My Experience with Mindfulness Awareness Training
Julia H., Project Manager on February 20, 2017
As someone who often finds themselves racing to keep up to keep up with a busy schedule, trying to stay focused on one task at a time or just trying to be a little more present in my day to day life, practicing mindfulness has been something I have wanted to try for a while to help me with these things. I had the opportunity to take a Mindfulness Awareness Training program through work over the past 2 months. As much as possible, I have attempted to take the mindfulness learnings into my daily life and practice where I can. I thought I would share a few things I’ve learned through the process so far.
- Start small. When starting the course I had great expectations of incorporating daily exercises into my life right away and immediately solving some of the challenges I was experiencing when starting the program. I quickly realized that trying to go from no practice to something like 30-45 minutes a day was not a good way to set myself up for success. Instead, I’ve been trying little things like a few minutes before bed, trying to focus on specific tasks at work for a defined period of time, or even listening to guided exercises on my walks home.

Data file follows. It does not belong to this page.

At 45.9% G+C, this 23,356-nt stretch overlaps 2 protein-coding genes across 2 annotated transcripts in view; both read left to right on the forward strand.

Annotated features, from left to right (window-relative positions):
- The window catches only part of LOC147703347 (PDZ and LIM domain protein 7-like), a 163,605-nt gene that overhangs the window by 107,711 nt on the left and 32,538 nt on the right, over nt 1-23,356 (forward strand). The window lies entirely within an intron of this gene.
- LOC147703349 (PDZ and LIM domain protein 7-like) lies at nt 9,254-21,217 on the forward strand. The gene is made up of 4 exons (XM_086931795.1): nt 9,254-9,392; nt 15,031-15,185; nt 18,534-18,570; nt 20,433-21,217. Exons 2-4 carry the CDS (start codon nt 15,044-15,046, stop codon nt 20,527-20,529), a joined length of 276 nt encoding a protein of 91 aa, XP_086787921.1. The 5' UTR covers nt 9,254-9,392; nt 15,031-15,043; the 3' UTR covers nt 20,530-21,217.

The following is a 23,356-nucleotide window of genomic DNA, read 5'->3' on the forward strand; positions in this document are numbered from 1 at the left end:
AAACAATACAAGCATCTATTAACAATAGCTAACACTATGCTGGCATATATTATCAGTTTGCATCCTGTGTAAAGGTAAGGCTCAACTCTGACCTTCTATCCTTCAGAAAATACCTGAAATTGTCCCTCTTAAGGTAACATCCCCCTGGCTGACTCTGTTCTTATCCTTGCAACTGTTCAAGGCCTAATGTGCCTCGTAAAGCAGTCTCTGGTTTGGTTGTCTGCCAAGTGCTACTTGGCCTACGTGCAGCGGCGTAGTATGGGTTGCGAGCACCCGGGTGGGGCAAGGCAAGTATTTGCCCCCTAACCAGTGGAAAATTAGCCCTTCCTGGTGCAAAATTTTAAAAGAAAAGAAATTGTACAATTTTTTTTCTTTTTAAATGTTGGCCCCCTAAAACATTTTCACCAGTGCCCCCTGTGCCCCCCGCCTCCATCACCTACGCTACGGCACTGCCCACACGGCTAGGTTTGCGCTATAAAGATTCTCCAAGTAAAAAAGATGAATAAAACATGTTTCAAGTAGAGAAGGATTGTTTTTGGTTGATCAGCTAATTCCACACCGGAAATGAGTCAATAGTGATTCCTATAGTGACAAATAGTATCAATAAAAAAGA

- It takes time to learn. Learning to practice mindfulness hasn’t happened overnight for me or even in the past 7 weeks for that matter. I realized that learning to practice mindfulness is an ongoing process and like all things, requires daily practice to make it a habit. I’m definitely not there but having the weekly training program to start has been a great way to keep me accountable to practicing as often as I can.
- Mindfulness can be practiced in many forms. Sitting still is hard for me. I realized that taking time to do the activities I love like running, yoga, snowshoeing, etc. can also be a great way to practice mindfulness. Practicing mindfulness techniques while I engage in activities has been a helpful way for me to practice being present during and ultimately get more enjoyment out of them.
I’m grateful for the opportunity to have taken the Mindfulness Awareness Training program as a first step to incorporating mindfulness into my daily life. The Kelty Mental Health website has some great tools on mindfulness; I would encourage anyone thinking of trying this out to explore them.